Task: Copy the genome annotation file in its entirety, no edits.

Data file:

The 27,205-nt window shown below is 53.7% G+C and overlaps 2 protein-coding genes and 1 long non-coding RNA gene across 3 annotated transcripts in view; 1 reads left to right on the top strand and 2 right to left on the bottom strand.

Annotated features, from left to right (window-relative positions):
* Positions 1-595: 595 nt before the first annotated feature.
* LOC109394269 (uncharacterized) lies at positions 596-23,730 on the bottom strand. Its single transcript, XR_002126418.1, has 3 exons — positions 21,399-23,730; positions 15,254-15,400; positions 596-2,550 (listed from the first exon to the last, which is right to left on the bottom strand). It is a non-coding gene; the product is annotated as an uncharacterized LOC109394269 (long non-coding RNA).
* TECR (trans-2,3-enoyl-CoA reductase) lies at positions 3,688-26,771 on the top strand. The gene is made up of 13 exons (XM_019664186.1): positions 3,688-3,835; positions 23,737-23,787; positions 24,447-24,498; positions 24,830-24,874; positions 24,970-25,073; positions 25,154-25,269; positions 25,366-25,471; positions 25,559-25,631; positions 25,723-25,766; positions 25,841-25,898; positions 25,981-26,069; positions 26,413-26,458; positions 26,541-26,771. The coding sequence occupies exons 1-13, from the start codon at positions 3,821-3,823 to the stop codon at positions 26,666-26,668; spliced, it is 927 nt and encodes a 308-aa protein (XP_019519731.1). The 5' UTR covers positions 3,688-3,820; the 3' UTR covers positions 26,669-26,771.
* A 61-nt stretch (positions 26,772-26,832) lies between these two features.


The 27,205-nt window shown below is 53.7% G+C and overlaps 2 protein-coding genes and 1 long non-coding RNA gene across 3 annotated transcripts in view; 1 reads left to right on the top strand and 2 right to left on the bottom strand.

Annotated features, from left to right (window-relative positions):
* Positions 1-595: 595 nt before the first annotated feature.
* LOC109394269 (uncharacterized) lies at positions 596-23,730 on the bottom strand. Its single transcript, XR_002126418.1, has 3 exons — positions 21,399-23,730; positions 15,254-15,400; positions 596-2,550 (listed from the first exon to the last, which is right to left on the bottom strand). It is a non-coding gene; the product is annotated as an uncharacterized LOC109394269 (long non-coding RNA).
* TECR (trans-2,3-enoyl-CoA reductase) lies at positions 3,688-26,771 on the top strand. The gene is made up of 13 exons (XM_019664186.1): positions 3,688-3,835; positions 23,737-23,787; positions 24,447-24,498; positions 24,830-24,874; positions 24,970-25,073; positions 25,154-25,269; positions 25,366-25,471; positions 25,559-25,631; positions 25,723-25,766; positions 25,841-25,898; positions 25,981-26,069; positions 26,413-26,458; positions 26,541-26,771. The coding sequence occupies exons 1-13, from the start codon at positions 3,821-3,823 to the stop codon at positions 26,666-26,668; spliced, it is 927 nt and encodes a 308-aa protein (XP_019519731.1). The 5' UTR covers positions 3,688-3,820; the 3' UTR covers positions 26,669-26,771.
* A 61-nt stretch (positions 26,772-26,832) lies between these two features.